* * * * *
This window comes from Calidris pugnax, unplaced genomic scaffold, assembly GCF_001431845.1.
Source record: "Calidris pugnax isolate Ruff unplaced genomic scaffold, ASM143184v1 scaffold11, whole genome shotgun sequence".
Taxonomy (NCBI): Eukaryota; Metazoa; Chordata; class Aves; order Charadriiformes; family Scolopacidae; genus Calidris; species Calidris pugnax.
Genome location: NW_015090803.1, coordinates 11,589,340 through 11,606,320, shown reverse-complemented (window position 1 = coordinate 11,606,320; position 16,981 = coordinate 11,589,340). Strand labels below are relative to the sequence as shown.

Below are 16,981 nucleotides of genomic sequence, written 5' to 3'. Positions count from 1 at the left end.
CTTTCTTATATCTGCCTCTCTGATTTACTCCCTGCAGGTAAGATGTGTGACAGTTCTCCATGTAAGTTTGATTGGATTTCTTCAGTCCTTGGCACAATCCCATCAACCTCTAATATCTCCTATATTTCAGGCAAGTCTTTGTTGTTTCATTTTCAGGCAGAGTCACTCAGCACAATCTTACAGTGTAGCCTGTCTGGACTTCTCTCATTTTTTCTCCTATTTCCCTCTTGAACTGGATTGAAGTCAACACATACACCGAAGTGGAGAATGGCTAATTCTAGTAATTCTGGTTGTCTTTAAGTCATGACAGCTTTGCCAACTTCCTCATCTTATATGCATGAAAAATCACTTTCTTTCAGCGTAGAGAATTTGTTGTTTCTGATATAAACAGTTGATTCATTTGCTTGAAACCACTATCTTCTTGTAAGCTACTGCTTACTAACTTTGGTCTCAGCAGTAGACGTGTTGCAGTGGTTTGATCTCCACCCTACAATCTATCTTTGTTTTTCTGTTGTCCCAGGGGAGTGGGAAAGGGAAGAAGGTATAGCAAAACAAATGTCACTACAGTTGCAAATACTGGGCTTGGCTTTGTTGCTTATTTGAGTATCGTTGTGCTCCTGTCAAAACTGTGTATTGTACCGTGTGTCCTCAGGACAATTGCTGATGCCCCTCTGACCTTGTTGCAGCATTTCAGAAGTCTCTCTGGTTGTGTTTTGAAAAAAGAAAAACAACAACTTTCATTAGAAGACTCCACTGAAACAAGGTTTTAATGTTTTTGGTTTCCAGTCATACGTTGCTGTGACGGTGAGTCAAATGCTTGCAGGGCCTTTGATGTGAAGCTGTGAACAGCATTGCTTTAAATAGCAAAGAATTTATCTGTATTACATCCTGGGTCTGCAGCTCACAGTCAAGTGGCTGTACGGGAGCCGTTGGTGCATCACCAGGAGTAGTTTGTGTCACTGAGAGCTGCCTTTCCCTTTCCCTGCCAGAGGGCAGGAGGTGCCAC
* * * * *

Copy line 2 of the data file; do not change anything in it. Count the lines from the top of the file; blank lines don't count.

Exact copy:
Source record: "Calidris pugnax isolate Ruff unplaced genomic scaffold, ASM143184v1 scaffold11, whole genome shotgun sequence".